Quality of Douglas fir wood

Project

Douglasienbestand im Südschwarzwald (c) Thünen-Institut/Uwe Schmitt
Douglasienbestand im Südschwarzwald (© Thünen-Institut/Uwe Schmitt)

Characterization and identification of juvenile and mature heartwood of Douglas fir

Douglas fir is frequently regarded as a tree species tolerating climate change-related environmental conditions. However, technological properties of its wood in relation to various silvicultural aspects has not been investigated systematically.

Background and Objective

The expected climate change defintely affects silvicultural management systems. In this context, Douglas fir is regarded as a tree species with high future potential, especially because of its higher drought resistance as compared with spruce. However, wood quality parameters of about 50 years old Douglas fir trees grown in the south of Germany have to be related to different growth conditions (narrow/broad tree rings) for a future optimization of silvicultural aspects.

Approach

Douglas fir trees of same age but with varying stem diameters (fast or slow growing trees) will be analyzed by various microscopic techniques. Additionally technological analyses are performed to determine their properties.

Data and Methods

Macroscopic and microscopic analyses, durability tests, and technological analyses.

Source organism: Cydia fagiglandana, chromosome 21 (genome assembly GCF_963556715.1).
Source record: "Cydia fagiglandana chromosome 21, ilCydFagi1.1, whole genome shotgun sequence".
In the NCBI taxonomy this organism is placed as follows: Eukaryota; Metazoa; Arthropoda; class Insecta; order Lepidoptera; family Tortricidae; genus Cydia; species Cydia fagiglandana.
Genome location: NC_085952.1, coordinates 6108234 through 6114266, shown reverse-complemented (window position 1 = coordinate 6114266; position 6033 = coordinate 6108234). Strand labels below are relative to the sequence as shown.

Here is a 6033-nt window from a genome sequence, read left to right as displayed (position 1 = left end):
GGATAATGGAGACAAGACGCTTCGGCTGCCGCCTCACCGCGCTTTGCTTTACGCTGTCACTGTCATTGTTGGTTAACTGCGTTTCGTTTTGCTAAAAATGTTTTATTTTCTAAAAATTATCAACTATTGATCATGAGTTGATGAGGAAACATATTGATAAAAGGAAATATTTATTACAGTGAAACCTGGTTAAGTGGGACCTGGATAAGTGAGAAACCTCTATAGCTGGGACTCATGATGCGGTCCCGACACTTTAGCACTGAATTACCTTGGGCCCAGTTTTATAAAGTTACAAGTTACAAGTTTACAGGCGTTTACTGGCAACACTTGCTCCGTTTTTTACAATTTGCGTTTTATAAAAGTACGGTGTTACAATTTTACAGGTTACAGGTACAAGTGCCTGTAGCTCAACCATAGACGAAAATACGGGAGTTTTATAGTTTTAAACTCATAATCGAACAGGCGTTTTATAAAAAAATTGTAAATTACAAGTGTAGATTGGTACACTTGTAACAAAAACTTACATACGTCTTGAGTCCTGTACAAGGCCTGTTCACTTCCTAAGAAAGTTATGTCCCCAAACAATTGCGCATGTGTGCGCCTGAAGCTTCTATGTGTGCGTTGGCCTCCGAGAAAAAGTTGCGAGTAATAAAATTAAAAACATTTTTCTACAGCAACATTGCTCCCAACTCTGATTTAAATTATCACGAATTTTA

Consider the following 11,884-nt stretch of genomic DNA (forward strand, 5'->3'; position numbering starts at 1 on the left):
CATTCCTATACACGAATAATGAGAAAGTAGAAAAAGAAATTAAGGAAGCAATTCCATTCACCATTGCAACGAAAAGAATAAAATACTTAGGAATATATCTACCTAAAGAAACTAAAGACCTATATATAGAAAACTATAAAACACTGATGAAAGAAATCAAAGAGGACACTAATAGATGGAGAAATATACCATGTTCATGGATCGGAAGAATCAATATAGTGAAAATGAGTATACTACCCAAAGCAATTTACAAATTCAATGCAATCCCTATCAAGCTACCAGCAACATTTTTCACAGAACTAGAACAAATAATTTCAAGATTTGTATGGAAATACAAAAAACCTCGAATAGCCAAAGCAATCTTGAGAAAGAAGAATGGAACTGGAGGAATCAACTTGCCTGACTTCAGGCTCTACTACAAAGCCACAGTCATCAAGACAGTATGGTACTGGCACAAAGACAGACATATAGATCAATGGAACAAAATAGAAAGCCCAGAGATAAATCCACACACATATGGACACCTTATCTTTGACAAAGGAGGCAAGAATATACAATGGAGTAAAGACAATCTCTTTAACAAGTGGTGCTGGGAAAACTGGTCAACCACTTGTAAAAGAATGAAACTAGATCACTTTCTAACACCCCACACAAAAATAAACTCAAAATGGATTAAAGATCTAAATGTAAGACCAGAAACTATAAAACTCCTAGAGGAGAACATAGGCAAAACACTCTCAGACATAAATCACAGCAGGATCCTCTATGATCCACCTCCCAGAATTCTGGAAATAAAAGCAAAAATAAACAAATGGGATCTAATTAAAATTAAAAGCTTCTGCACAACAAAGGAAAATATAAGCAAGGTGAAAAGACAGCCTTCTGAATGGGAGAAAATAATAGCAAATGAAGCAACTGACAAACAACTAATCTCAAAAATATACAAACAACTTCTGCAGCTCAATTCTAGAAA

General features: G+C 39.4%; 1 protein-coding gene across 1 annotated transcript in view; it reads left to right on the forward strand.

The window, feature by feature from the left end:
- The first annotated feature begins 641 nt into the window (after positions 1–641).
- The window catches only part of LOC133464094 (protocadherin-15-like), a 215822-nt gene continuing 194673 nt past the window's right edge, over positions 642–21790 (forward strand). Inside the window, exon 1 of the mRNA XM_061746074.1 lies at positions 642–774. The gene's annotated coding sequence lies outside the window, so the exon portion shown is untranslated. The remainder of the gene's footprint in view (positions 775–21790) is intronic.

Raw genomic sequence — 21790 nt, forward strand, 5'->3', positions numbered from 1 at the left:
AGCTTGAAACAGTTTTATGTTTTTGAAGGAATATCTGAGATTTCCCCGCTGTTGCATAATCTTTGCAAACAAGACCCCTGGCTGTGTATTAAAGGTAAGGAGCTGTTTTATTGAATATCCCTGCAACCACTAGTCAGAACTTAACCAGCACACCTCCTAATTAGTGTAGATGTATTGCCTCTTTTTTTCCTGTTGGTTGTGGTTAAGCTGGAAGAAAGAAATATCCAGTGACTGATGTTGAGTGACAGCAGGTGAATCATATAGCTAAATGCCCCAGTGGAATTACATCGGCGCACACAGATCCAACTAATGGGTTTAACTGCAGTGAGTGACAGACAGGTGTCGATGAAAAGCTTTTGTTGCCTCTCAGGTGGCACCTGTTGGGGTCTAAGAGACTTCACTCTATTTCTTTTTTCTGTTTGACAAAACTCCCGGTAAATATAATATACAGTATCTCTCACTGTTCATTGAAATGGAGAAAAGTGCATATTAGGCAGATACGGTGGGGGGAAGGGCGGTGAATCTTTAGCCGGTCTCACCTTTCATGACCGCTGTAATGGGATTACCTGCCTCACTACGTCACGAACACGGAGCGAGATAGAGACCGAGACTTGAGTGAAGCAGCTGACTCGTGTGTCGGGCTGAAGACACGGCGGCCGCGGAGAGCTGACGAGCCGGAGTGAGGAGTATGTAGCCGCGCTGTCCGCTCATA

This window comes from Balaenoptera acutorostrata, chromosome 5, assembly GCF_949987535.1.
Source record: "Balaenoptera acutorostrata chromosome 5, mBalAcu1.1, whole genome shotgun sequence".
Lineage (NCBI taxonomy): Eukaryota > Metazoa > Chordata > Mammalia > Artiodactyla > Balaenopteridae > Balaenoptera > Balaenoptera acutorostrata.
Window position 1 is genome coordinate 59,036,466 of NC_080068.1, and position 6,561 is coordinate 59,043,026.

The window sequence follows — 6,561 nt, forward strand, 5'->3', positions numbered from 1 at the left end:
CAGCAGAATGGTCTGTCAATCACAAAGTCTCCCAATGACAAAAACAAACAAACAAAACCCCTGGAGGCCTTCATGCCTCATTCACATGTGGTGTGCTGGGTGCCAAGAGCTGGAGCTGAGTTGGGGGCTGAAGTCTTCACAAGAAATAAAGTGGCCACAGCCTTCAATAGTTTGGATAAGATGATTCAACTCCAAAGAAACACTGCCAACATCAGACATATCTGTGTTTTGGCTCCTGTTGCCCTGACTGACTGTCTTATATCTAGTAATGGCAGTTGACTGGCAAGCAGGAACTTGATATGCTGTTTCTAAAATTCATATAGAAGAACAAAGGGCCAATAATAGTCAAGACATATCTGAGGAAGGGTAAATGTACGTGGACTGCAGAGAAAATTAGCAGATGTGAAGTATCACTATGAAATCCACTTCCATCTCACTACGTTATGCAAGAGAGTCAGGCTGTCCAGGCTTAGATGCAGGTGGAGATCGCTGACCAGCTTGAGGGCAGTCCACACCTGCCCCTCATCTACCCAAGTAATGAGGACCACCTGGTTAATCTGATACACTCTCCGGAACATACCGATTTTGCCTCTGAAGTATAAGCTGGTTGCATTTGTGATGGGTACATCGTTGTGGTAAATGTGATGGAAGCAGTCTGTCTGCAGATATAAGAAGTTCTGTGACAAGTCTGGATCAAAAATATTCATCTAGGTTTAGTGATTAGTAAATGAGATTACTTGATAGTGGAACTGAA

Results

Growth speed, branch development, and proportions of juvenile and adult wood are the most important factors affecting the wood quality parameters of Douglas-fir. Young-growth wood of Douglas-fir from the south of Germany displays only slightly lower quality as compared to old-growth wood from North America. In comparison to other European softwoods, Douglas-fir grown in Europe produces high-grade timber which at minimum equals but mostly exceeds the values of timber from e.g. Norway spruce. Furthermore, the project revealed a slightly reduced natural durability of young-growth Douglas-fir wood from Europe. These findings appear not to be caused by differing environmental growth conditions but seem to rest mostly with the notably younger age of trees harvested in Europe and the silvicultural regimes applied to affect the trees’ growth speed.

Thünen-Contact


Involved Thünen-Partners


Funding Body

  • Fachagentur Nachwachsende Rohstoffe e.V. (FNR)
    (national, öffentlich)

More Information

Projekt type:
Project funding number: 22037111
Funding program: FNR
Project status: finished